Am Fam Physician. 1999 Apr 1;59(7):1975-1980.
The Fracture Intervention Trial was designed to study the effects of alendronate in increasing bone density and reducing the risk of vertebral fracture in women with low bone mineral density. The trial studied two groups of women: the first group had had vertebral fractures; the second had not. In this part of the study, Cummings and associates evaluated the effectiveness of four years of treatment with alendronate in reducing the risk of clinical fractures in postmenopausal women with osteoporosis but no history of vertebral fractures.
Patients were included if their femoral neck bone mineral density was 0.68 g per cm2 or approximately two standard deviations below the mean for normal young white women. Exclusion criteria included a recent history of severe hypertension, myocardial infarction, peptic ulcer, dyspepsia, significant renal or hepatic dysfunction, or a recent history of taking estrogen, calcitonin, bisphosphonates or fluoride. However, about 10 percent of the women in this study took estrogen at some point during the study period.
Patients were randomized to receive either placebo or alendronate, with an initial dosage of 5 mg daily, increasing to 10 mg daily during the second year. Height and total body bone mineral density were measured at baseline and at the end of the study. Follow-up visits were conducted twice yearly, at which time patients reported any instance of clinical fracture confirmed by a physician and any adverse health events that may have occurred. Pathologic fractures and fractures related to trauma were not included.
A total of 4,432 women were included in this part of the study, with 2,214 in the alen-dronate group and 2,218 in the control group. Follow-up was an average of 4.2 years and, at the end of the study period, more than 80 percent of women in each group were still taking their assigned medication. Patients in the alendronate group experienced increases in bone mineral density at multiple sites and had a lower incidence of clinical fractures than patients in the control group. The risk of clinical fractures was related to patients' initial femoral neck bone mineral density, with the greatest benefit of treatment occurring in patients whose initial bone mineral density was lowest. Specifically, women whose initial femoral neck bone mineral density was at least two standard deviations below the mean had a 22 percent lower risk of clinical fracture. In patients with higher BMDs, treatment did not reduce the risk of clinical fracture. The incidence of adverse health effects was not significantly different between groups.
The authors conclude that a four-year course of alendronate decreases the risk of clinical fracture in women with previously low bone mineral density and no vertebral fractures. They note, however, that it is not clear how long the course of alendronate should be continued.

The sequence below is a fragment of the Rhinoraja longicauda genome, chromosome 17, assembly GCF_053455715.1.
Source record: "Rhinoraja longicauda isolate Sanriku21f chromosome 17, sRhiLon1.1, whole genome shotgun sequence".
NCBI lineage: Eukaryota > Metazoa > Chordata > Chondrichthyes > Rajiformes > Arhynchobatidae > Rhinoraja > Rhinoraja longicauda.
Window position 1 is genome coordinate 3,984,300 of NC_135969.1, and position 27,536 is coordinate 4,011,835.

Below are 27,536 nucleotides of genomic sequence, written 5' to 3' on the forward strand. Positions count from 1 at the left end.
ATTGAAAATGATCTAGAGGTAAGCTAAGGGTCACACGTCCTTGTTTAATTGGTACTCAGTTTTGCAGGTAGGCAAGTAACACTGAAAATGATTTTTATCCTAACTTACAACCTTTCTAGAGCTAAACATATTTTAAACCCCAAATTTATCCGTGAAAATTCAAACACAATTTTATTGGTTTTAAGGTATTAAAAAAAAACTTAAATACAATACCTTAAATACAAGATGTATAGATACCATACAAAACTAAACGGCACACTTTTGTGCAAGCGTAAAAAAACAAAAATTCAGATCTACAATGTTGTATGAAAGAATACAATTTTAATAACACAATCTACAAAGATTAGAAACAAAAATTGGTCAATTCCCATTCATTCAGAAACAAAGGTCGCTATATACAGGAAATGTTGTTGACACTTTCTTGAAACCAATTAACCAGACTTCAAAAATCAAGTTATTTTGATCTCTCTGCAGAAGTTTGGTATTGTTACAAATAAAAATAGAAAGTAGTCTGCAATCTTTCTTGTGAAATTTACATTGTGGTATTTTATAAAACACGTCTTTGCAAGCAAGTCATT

In a related editorial, Heaney discusses some of the difficulties inherent in studying the complexities of osteoporosis and fracture prevention. The most important of these may be the inability to identify, given two patients with identical bone mineral densities, which patient is more likely to sustain a fracture. Fragility appears to be governed by more than just low bone mass, but bone mass is frequently studied, since it is a parameter that can be changed with physician intervention. At present, treatment with bisphosphonates seems to be reasonable in women with a bone mineral density of more than 2.5 standard deviations below the mean, a history of any fracture after age 40, corticosteroid therapy, impending prolonged immobilization or a maternal history of hip fracture. In women at lower risk, other options include estrogen receptor modulators, hormone replacement therapy, and calcium and vitamin D. All women at risk should be encouraged to participate in weight-bearing exercise and to take at least 1,500 mg of calcium and at least 600 IU (up to 1,000 IU) of vitamin D daily.
Cummings SR, et al. Effect of alendronate on risk of fracture in women with low bone density but without vertebral fractures. Results from the Fracture Intervention Trial. JAMA. December 1998;280:2077–82, and Heaney RP. Bone mass, bone fragility, and the decision to treat [Editorial]. JAMA. December 1998;280:2119–20.
editor's note: The National Osteoporosis Foundation has recently issued guidelines calling for osteoporosis screening in all white women over age 65 years. In addition, the foundation recommends bone mineral density testing about every two years in women taking estrogen replacement therapy. The American Academy of Family Physicians does not currently recommend screening with bone mineral density tests but does urge counseling at-risk patients about methods to maintain bone mass. Risk factors for fracture include a history of fracture after 40 years of age; a history of parental fracture after 50 years of age; advanced age; white race; female sex; dementia; frailty; cigarette smoking; weight of less than 57 kg (125 lb); estrogen deficiency; history of low calcium intake; alcoholism; history of recurrent falls; and inactivity. g.b.h.
Copyright © 1999 by the American Academy of Family Physicians.
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